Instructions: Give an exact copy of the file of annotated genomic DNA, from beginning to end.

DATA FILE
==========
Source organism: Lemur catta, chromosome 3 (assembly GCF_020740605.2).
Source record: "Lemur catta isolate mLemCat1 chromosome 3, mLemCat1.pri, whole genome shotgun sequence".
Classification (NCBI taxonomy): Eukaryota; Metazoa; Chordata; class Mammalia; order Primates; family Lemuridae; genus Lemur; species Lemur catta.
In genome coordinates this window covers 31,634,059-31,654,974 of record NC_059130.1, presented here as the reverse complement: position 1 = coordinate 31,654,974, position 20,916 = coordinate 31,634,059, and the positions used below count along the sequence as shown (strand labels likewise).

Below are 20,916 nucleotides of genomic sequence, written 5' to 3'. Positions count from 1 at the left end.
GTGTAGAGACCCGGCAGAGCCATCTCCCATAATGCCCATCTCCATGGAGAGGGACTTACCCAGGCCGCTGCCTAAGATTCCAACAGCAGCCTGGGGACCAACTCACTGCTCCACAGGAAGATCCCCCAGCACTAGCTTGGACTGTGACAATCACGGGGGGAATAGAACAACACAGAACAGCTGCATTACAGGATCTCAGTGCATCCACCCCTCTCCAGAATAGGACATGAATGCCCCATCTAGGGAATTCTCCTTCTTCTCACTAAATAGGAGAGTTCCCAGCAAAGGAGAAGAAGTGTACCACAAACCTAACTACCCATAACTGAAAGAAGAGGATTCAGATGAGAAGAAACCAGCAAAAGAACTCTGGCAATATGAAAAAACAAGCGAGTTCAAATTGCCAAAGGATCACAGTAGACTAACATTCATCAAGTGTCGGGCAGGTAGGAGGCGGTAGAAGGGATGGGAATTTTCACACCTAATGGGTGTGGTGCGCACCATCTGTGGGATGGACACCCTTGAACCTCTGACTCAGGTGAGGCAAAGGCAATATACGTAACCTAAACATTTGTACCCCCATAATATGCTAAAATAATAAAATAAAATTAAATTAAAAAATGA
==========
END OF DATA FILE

Source organism: Lemur catta, chromosome 3 (assembly GCF_020740605.2).
Source record: "Lemur catta isolate mLemCat1 chromosome 3, mLemCat1.pri, whole genome shotgun sequence".
Classification (NCBI taxonomy): Eukaryota; Metazoa; Chordata; class Mammalia; order Primates; family Lemuridae; genus Lemur; species Lemur catta.
In genome coordinates this window covers 31,634,059-31,654,974 of record NC_059130.1, presented here as the reverse complement: position 1 = coordinate 31,654,974, position 20,916 = coordinate 31,634,059, and the positions used below count along the sequence as shown (strand labels likewise).

Below are 20,916 nucleotides of genomic sequence, written 5' to 3'. Positions count from 1 at the left end.
GTGTAGAGACCCGGCAGAGCCATCTCCCATAATGCCCATCTCCATGGAGAGGGACTTACCCAGGCCGCTGCCTAAGATTCCAACAGCAGCCTGGGGACCAACTCACTGCTCCACAGGAAGATCCCCCAGCACTAGCTTGGACTGTGACAATCACGGGGGGAATAGAACAACACAGAACAGCTGCATTACAGGATCTCAGTGCATCCACCCCTCTCCAGAATAGGACATGAATGCCCCATCTAGGGAATTCTCCTTCTTCTCACTAAATAGGAGAGTTCCCAGCAAAGGAGAAGAAGTGTACCACAAACCTAACTACCCATAACTGAAAGAAGAGGATTCAGATGAGAAGAAACCAGCAAAAGAACTCTGGCAATATGAAAAAACAAGCGAGTTCAAATTGCCAAAGGATCACAGTAGACTAACATTCATCAAGTGTCGGGCAGGTAGGAGGCGGTAGAAGGGATGGGAATTTTCACACCTAATGGGTGTGGTGCGCACCATCTGTGGGATGGACACCCTTGAACCTCTGACTCAGGTGAGGCAAAGGCAATATACGTAACCTAAACATTTGTACCCCCATAATATGCTAAAATAATAAAATAAAATTAAATTAAAAAATGA